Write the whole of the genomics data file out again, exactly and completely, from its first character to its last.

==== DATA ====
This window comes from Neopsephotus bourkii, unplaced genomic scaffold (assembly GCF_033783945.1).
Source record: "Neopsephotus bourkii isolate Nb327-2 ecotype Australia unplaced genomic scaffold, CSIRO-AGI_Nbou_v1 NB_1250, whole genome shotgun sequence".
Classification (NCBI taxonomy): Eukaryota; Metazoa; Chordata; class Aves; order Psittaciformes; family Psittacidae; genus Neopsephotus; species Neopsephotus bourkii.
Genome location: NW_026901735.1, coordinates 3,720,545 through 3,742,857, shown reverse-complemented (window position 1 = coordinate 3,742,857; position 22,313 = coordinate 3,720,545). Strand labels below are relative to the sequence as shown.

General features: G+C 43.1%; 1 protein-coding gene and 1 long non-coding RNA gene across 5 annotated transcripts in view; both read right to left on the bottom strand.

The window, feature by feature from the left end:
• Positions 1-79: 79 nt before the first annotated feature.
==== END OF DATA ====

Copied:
This window comes from Neopsephotus bourkii, unplaced genomic scaffold (assembly GCF_033783945.1).
Source record: "Neopsephotus bourkii isolate Nb327-2 ecotype Australia unplaced genomic scaffold, CSIRO-AGI_Nbou_v1 NB_1250, whole genome shotgun sequence".
Classification (NCBI taxonomy): Eukaryota; Metazoa; Chordata; class Aves; order Psittaciformes; family Psittacidae; genus Neopsephotus; species Neopsephotus bourkii.
Genome location: NW_026901735.1, coordinates 3,720,545 through 3,742,857, shown reverse-complemented (window position 1 = coordinate 3,742,857; position 22,313 = coordinate 3,720,545). Strand labels below are relative to the sequence as shown.

General features: G+C 43.1%; 1 protein-coding gene and 1 long non-coding RNA gene across 5 annotated transcripts in view; both read right to left on the bottom strand.

The window, feature by feature from the left end:
• Positions 1-79: 79 nt before the first annotated feature.